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Some of the best wineries derive their essential identities from their land and appellations while working hard to keep their creative and forward-thinking winemaking alive. G. D. Vajra and Tablas Creek are two exceptional examples. They each look to the land first as they work to nurture their vineyards in harmony with nature. They have successively embraced establishing sustainable practices, pursuing organic certifications, and adopting biodynamic practices. These types of transitions require patience, time, hard work, and the loss of short-term profits. It takes years to build the long-term resilience and benefits that are central to their production today. Both wineries contributed greatly to their regions’ reputations and the new generation of owner-producers at Tablas Creek Vineyard and G. D. Vajra continue to layer their own innovative legacies onto those of their parents’.

This month, Top Ten Liquors’ At-Home Tastings feature our classic tasting guides with a twist — buy the tasting kits for either or both producers and automatically gain access to exclusive Zoom seminars with the bottles’ respective winemakers! But before you dive into the wines for this month, learn a bit more about these exceptional producers.

G. D. Vajra and the Piedmont Legacy

Aldo revived his family winery, Vajra Family, in 1968 and quickly achieved an organic certification, the first producer in Piedmont to do so. His father, Giuseppe, was practical, smart, and hard working. From him, Aldo learned that nothing good was done by impulse — and that ultimately spared the Vajra family decades of having to rebuild the vineyard and its reputation because they observed, thought through, remembered, and remained patient with the work. Working the land, vines, and winemaking organically is expensive at first, laborious, and the learning curve is steep. One has to understand the terroir, vines, biology, and chemistry as an orchestral operation.

In 1988, the Vajra family brought back to life an almost extinct indigenous varietal, Freisa; everyone else had been pulling it out to replace it with Nebbiolo. In 1985, they cultivated Rhine Riesling in Piemonte in a prime site where they could have made ten times the amount of money if they had planted Nebbiolo instead. They also plant Dolcetto in Barolo and Novello plots, which is unheard of elsewhere. The Dolcetto grape is grown on some of the finest sites and made with the same serious approach to Barolo, yet the price is a humble $19.99.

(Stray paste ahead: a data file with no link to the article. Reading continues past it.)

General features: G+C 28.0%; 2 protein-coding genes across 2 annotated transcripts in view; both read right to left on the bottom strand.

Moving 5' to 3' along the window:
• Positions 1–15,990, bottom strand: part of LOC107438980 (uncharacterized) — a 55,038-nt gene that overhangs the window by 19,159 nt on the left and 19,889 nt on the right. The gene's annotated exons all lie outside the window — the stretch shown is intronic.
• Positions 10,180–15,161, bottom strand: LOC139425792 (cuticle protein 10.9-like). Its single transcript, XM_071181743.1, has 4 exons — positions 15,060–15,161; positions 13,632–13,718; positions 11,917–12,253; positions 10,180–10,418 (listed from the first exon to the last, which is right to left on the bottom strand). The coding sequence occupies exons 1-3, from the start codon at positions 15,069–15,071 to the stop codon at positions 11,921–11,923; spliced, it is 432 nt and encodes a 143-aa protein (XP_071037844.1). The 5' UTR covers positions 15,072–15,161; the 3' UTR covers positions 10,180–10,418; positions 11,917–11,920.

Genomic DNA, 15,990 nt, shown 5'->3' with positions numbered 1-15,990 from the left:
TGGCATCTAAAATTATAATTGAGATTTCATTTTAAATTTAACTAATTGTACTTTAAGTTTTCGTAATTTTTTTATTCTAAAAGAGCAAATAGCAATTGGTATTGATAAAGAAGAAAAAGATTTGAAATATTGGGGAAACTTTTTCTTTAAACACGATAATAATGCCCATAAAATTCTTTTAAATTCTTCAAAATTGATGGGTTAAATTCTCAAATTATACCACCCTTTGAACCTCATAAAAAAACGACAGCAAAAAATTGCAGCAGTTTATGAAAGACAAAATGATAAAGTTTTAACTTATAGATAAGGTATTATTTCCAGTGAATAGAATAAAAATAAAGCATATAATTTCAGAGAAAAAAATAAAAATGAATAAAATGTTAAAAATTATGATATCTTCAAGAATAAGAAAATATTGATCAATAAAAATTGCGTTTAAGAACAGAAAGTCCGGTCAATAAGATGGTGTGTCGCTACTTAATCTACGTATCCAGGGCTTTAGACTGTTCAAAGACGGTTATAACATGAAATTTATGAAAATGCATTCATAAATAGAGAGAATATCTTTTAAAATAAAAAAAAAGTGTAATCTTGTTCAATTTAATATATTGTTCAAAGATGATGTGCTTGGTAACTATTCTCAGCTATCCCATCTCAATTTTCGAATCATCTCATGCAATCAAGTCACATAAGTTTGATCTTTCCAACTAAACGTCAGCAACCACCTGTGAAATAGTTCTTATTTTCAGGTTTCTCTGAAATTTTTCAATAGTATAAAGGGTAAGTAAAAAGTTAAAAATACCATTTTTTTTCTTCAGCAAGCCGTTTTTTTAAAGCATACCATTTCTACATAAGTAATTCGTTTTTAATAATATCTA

Tablas Creek and the Rhône in America

The Tablas Creek family is the most time-leaping and forward-thinking winery in America with respect to sustainability. Robert Haas, an importer turned vintner, began a lifelong friendship with one of his main clients, Jacque Perrin of Chateau Beaucastel in the 1980s. Haas had always been partial to Rhône and in 1989, Haas and Perrin took the leap and purchased 120 limestone-rich acres in Paso Robles. Perrin convinced Haas that the terroir closely mirrored Chateau Beaucastel’s and as a business partner to Tablas Creek, Perrin offered cru cuttings from his estate. At that time, no one in Paso Robles was planting exclusively Rhône varietals with the intention of producing Rhône-styled wines.

Not only was Haas embarking on a new cluster of grapes and style for Paso Robles, but he followed Chateau Beaucastel to transition the land first to sustainable, then to organic, and eventually to biodynamic. The cuttings from Rhône had be quarantined for years before they could be planted. After the plantings, it took an additional 2-3 years for fruit to develop, and usually fruits from vines that young tend to produce simple fruity wines. The beginning of this process of cutting, quarantining, and biodynamic transition was the most expensive investment in the wine world at that time. Perrin was quoted in Decanter in 2006 as saying that creating a nursery for the Rhône cuttings made theirs probably “one of the most expensive vineyards in the world to develop.” Today, Robert’s son Jason has achieved a first of any winery in the world — the Regenerative Organic Farming certification, a rigorous designation that evaluates soil health, animal welfare, and farm worker fairness.

Stop by your local Top Ten Liquors location and pick up one or both of these kits, and we look forward to seeing you at our Zoom tastings on October 24th, 5 PM for G. D. Vajra and October 29th, 7 PM for Tablas Creek Vineyard


-Seriously Siri

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